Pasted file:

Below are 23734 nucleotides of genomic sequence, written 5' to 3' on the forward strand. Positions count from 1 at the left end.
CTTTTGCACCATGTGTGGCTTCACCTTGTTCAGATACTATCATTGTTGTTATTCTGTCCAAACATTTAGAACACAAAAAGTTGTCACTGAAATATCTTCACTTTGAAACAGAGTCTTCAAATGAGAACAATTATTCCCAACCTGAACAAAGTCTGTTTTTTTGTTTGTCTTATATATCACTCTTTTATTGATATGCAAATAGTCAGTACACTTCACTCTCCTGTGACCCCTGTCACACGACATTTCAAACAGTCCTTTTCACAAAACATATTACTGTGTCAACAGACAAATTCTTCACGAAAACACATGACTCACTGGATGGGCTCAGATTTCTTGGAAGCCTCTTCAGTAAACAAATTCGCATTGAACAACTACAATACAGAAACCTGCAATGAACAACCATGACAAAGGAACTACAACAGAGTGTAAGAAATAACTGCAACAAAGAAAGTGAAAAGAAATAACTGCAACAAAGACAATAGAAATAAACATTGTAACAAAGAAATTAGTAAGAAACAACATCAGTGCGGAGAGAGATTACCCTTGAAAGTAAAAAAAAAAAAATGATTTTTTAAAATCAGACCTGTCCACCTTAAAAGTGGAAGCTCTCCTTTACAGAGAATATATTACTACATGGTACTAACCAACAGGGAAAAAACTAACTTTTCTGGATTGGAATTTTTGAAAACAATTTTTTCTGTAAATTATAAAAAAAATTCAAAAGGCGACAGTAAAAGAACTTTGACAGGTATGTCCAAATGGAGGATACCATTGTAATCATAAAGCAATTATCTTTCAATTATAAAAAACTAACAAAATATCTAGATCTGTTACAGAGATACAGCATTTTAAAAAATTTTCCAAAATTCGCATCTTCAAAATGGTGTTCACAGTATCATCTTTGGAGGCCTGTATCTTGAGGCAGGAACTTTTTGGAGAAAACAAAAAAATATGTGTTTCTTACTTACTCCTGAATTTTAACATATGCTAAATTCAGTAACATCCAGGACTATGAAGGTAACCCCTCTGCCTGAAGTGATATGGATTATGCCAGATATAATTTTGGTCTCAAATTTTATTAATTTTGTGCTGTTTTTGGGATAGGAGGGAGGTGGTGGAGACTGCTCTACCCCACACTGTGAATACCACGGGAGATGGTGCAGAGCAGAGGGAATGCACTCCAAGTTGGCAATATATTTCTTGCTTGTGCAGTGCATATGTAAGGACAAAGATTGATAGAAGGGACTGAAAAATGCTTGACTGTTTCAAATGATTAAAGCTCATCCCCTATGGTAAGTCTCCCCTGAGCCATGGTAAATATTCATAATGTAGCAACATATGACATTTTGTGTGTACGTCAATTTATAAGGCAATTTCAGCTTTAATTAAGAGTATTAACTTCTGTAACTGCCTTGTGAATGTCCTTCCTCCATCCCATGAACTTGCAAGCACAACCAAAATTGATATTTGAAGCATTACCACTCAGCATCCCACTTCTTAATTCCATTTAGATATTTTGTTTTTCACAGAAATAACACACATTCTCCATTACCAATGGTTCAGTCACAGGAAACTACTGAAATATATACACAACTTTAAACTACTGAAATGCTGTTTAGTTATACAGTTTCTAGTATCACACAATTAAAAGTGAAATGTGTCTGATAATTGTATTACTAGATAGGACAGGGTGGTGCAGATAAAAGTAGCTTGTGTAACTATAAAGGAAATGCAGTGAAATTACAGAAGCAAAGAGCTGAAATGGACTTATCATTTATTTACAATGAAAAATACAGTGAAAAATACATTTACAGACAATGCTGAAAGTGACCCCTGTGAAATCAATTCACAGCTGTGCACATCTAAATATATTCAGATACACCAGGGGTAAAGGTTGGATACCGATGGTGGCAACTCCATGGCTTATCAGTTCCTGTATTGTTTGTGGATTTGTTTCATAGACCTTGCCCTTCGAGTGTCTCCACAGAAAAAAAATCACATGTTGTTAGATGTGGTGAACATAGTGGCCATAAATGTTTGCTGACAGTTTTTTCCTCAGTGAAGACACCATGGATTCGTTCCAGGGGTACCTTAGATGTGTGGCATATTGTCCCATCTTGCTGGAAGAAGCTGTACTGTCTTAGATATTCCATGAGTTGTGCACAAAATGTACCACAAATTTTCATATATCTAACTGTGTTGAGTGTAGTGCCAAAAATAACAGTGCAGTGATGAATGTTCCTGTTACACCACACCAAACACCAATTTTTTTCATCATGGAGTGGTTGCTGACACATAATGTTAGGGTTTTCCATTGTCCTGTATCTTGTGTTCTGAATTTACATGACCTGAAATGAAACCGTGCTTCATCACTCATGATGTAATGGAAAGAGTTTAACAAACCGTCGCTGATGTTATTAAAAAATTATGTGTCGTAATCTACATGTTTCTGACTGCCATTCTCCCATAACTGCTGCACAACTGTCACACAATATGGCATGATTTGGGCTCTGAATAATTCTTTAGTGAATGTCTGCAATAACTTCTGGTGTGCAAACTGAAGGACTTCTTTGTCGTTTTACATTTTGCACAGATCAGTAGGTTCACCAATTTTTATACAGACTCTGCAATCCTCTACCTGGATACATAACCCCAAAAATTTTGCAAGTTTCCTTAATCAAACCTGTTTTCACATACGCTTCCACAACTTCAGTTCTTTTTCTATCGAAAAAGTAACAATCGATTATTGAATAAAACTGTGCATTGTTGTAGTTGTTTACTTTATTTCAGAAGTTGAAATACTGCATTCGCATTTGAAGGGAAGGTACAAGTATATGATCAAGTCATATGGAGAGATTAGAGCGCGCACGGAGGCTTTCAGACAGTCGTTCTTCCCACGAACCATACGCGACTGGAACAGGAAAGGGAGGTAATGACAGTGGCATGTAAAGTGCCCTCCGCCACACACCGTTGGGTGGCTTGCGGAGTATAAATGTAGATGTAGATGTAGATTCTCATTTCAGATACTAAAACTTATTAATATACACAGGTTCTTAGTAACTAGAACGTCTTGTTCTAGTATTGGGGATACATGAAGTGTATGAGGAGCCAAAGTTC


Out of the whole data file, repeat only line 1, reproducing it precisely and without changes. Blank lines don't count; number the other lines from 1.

Below are 23734 nucleotides of genomic sequence, written 5' to 3' on the forward strand. Positions count from 1 at the left end.